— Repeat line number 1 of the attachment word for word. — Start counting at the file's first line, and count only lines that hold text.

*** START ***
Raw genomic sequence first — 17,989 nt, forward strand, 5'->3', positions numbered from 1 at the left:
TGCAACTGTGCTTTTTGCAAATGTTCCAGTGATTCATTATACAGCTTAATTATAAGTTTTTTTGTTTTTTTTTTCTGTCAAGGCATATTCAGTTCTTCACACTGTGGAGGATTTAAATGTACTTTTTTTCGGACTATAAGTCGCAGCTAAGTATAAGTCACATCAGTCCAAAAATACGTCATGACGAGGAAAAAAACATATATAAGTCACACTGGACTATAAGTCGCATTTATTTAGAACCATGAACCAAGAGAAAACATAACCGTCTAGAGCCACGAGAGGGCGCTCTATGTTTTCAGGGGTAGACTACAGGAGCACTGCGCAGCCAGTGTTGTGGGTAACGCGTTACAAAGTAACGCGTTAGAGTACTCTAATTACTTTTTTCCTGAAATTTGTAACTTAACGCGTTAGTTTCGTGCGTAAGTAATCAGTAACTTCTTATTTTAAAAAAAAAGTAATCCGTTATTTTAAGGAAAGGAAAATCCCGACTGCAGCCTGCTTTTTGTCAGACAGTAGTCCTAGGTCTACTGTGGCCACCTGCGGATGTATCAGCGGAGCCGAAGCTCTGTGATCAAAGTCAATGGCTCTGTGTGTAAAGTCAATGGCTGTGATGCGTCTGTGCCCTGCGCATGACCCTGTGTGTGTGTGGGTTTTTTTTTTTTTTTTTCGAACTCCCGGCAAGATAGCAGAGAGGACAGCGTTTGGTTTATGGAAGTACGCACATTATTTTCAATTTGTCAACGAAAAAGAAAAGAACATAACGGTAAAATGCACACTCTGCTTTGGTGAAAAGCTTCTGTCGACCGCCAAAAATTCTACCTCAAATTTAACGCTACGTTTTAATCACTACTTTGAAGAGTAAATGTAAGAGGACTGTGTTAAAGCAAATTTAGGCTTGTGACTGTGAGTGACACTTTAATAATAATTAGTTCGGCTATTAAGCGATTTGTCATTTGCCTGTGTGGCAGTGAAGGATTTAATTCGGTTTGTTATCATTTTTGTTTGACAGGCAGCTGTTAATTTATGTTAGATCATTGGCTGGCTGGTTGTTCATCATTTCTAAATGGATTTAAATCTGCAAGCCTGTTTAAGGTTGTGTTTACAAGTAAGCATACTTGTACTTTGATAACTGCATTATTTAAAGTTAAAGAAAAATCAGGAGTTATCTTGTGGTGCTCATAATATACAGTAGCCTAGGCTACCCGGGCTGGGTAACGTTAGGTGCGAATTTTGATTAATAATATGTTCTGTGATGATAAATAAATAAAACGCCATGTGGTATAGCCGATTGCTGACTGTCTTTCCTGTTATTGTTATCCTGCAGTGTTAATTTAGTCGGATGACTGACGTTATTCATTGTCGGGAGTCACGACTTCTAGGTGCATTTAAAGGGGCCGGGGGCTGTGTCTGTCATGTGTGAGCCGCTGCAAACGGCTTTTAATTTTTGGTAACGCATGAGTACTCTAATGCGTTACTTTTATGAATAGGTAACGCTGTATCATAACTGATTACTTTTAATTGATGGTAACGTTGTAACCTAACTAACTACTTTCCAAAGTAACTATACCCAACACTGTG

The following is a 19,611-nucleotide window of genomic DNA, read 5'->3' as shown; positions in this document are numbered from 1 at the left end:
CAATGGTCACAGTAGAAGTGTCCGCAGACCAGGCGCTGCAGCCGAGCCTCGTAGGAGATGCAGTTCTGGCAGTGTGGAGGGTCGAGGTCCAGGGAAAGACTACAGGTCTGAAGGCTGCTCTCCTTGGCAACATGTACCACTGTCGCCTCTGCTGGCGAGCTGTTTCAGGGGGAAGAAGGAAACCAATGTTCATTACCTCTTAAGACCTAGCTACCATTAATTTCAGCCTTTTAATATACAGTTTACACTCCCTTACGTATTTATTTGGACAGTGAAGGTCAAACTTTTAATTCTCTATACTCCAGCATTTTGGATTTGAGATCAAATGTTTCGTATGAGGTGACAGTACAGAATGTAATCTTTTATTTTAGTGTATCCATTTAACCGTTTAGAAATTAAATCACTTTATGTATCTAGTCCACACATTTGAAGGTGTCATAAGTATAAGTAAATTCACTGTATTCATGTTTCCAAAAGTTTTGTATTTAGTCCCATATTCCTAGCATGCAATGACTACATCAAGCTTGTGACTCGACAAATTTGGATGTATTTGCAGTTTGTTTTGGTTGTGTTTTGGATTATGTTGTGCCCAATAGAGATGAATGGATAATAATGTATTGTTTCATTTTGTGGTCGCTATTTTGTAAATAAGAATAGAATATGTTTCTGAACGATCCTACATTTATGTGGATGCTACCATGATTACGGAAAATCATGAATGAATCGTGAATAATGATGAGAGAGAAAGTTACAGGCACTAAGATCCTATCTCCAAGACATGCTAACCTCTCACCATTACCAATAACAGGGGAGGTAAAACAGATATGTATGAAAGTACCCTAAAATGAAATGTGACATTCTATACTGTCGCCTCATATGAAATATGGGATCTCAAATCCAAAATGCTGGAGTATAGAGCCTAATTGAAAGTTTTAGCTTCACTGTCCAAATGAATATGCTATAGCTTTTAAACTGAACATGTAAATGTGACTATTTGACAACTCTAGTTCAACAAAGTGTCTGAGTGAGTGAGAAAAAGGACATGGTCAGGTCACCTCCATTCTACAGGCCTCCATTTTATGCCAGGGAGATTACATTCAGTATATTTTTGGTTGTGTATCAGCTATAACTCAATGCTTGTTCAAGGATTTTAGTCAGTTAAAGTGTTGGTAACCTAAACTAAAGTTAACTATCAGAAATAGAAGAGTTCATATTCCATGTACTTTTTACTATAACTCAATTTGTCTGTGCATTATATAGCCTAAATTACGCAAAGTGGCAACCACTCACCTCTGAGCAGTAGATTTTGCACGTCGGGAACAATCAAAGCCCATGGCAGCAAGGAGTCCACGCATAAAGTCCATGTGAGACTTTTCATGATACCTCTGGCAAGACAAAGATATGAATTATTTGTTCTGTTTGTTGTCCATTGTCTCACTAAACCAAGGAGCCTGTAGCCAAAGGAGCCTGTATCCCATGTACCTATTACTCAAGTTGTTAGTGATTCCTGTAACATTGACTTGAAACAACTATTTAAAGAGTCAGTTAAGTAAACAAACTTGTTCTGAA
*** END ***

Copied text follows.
Raw genomic sequence first — 17,989 nt, forward strand, 5'->3', positions numbered from 1 at the left: